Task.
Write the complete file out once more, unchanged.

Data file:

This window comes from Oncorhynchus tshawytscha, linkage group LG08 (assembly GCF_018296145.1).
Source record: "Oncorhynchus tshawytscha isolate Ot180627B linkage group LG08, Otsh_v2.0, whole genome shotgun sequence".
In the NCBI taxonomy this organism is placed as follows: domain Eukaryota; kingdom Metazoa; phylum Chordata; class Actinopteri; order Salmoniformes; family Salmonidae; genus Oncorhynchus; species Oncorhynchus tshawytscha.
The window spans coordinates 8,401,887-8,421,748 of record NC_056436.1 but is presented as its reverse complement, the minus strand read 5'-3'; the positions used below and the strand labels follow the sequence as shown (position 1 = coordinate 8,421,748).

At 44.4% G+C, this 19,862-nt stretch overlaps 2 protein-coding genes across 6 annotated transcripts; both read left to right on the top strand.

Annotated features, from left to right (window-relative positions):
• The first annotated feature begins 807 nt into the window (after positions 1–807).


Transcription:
This window comes from Oncorhynchus tshawytscha, linkage group LG08 (assembly GCF_018296145.1).
Source record: "Oncorhynchus tshawytscha isolate Ot180627B linkage group LG08, Otsh_v2.0, whole genome shotgun sequence".
In the NCBI taxonomy this organism is placed as follows: domain Eukaryota; kingdom Metazoa; phylum Chordata; class Actinopteri; order Salmoniformes; family Salmonidae; genus Oncorhynchus; species Oncorhynchus tshawytscha.
The window spans coordinates 8,401,887-8,421,748 of record NC_056436.1 but is presented as its reverse complement, the minus strand read 5'-3'; the positions used below and the strand labels follow the sequence as shown (position 1 = coordinate 8,421,748).

At 44.4% G+C, this 19,862-nt stretch overlaps 2 protein-coding genes across 6 annotated transcripts; both read left to right on the top strand.

Annotated features, from left to right (window-relative positions):
• The first annotated feature begins 807 nt into the window (after positions 1–807).